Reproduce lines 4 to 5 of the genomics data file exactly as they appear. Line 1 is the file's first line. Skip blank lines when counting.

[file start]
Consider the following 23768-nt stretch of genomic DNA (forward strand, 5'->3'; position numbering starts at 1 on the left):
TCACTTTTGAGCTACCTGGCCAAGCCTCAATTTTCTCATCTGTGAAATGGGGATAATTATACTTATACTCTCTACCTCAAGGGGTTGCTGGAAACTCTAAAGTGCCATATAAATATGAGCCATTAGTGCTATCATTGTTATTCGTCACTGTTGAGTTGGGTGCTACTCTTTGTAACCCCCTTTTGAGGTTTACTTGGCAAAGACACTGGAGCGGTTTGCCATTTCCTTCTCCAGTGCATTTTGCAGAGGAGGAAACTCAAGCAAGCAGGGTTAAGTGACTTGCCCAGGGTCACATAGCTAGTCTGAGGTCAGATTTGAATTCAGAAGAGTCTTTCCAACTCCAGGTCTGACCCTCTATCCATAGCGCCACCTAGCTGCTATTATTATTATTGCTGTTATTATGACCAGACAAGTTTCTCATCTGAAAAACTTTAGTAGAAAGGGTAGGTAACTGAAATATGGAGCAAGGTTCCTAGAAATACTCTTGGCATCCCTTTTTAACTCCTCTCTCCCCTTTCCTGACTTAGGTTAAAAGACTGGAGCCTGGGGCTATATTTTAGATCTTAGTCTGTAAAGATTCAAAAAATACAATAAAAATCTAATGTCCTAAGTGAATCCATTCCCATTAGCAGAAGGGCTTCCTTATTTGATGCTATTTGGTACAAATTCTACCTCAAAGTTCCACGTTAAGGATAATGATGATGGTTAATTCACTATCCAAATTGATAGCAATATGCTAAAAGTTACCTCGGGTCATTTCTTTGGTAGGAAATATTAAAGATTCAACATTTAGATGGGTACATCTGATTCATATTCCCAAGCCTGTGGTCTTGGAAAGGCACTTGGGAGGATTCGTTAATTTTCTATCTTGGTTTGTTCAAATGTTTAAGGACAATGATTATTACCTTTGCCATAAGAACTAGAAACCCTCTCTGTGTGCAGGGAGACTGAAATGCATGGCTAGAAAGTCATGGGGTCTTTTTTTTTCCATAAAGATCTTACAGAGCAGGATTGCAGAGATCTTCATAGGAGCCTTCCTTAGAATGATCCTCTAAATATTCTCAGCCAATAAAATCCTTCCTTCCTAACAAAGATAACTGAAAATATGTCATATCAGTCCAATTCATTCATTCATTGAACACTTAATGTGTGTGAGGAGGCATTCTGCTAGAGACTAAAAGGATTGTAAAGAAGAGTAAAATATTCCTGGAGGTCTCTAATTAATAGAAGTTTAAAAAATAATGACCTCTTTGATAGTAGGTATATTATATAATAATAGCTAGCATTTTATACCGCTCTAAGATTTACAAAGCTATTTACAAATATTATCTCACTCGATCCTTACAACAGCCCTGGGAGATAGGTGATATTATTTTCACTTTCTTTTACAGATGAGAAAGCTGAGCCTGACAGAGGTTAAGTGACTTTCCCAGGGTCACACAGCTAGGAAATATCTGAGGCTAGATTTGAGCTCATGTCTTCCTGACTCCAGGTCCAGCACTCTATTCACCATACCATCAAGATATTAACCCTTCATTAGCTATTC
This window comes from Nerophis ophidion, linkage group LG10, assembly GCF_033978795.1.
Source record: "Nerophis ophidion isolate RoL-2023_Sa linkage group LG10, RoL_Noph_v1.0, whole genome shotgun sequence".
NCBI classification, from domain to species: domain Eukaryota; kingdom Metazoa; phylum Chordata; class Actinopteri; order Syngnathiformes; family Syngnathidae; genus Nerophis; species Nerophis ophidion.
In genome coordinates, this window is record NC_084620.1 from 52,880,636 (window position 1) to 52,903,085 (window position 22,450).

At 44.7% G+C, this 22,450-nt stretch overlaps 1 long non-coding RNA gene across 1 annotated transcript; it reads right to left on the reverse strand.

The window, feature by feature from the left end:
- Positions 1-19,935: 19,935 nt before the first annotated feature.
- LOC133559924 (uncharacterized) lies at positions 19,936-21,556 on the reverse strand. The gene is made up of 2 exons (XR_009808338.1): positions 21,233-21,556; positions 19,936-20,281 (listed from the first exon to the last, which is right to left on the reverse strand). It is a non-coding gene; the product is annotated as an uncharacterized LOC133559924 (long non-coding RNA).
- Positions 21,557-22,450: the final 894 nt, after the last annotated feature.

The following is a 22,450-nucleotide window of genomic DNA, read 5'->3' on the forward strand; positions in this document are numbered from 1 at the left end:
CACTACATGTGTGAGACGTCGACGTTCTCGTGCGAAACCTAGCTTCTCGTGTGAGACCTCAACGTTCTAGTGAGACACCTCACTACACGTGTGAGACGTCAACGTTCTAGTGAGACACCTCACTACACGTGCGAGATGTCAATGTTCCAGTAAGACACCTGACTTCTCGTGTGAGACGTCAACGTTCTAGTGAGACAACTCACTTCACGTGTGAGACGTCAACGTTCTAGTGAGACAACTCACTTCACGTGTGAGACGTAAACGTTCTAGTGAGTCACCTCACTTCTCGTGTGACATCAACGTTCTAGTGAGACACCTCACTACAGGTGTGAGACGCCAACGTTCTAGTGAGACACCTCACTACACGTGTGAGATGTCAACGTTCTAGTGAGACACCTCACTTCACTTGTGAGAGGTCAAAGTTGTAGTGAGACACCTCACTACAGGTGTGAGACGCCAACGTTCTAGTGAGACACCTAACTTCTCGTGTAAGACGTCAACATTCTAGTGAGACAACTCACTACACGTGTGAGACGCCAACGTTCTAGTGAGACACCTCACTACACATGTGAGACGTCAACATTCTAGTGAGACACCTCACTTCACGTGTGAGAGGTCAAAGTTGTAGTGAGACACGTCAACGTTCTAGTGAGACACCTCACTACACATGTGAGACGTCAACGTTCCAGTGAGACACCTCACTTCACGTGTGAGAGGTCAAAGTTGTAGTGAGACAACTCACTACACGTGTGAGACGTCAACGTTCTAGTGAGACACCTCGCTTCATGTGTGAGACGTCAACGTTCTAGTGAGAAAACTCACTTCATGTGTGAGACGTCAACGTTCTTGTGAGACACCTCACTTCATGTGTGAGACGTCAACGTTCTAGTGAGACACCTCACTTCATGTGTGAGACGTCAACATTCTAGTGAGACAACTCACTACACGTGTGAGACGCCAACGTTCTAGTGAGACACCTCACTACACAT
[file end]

Source record: "Nerophis ophidion isolate RoL-2023_Sa linkage group LG10, RoL_Noph_v1.0, whole genome shotgun sequence".
NCBI classification, from domain to species: domain Eukaryota; kingdom Metazoa; phylum Chordata; class Actinopteri; order Syngnathiformes; family Syngnathidae; genus Nerophis; species Nerophis ophidion.